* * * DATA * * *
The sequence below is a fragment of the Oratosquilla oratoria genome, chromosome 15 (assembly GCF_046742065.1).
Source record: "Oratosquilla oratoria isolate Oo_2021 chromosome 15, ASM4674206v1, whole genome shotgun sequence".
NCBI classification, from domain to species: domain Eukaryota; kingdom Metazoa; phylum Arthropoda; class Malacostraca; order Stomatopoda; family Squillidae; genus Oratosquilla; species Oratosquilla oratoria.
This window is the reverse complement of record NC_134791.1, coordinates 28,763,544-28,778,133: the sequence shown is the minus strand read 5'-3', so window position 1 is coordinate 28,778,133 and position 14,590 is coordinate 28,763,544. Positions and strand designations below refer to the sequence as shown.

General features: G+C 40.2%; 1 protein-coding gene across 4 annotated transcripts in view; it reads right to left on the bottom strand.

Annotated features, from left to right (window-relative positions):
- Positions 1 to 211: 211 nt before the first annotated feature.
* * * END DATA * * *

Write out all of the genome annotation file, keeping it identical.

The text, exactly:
The sequence below is a fragment of the Oratosquilla oratoria genome, chromosome 15 (assembly GCF_046742065.1).
Source record: "Oratosquilla oratoria isolate Oo_2021 chromosome 15, ASM4674206v1, whole genome shotgun sequence".
NCBI classification, from domain to species: domain Eukaryota; kingdom Metazoa; phylum Arthropoda; class Malacostraca; order Stomatopoda; family Squillidae; genus Oratosquilla; species Oratosquilla oratoria.
This window is the reverse complement of record NC_134791.1, coordinates 28,763,544-28,778,133: the sequence shown is the minus strand read 5'-3', so window position 1 is coordinate 28,778,133 and position 14,590 is coordinate 28,763,544. Positions and strand designations below refer to the sequence as shown.

General features: G+C 40.2%; 1 protein-coding gene across 4 annotated transcripts in view; it reads right to left on the bottom strand.

Annotated features, from left to right (window-relative positions):
- Positions 1 to 211: 211 nt before the first annotated feature.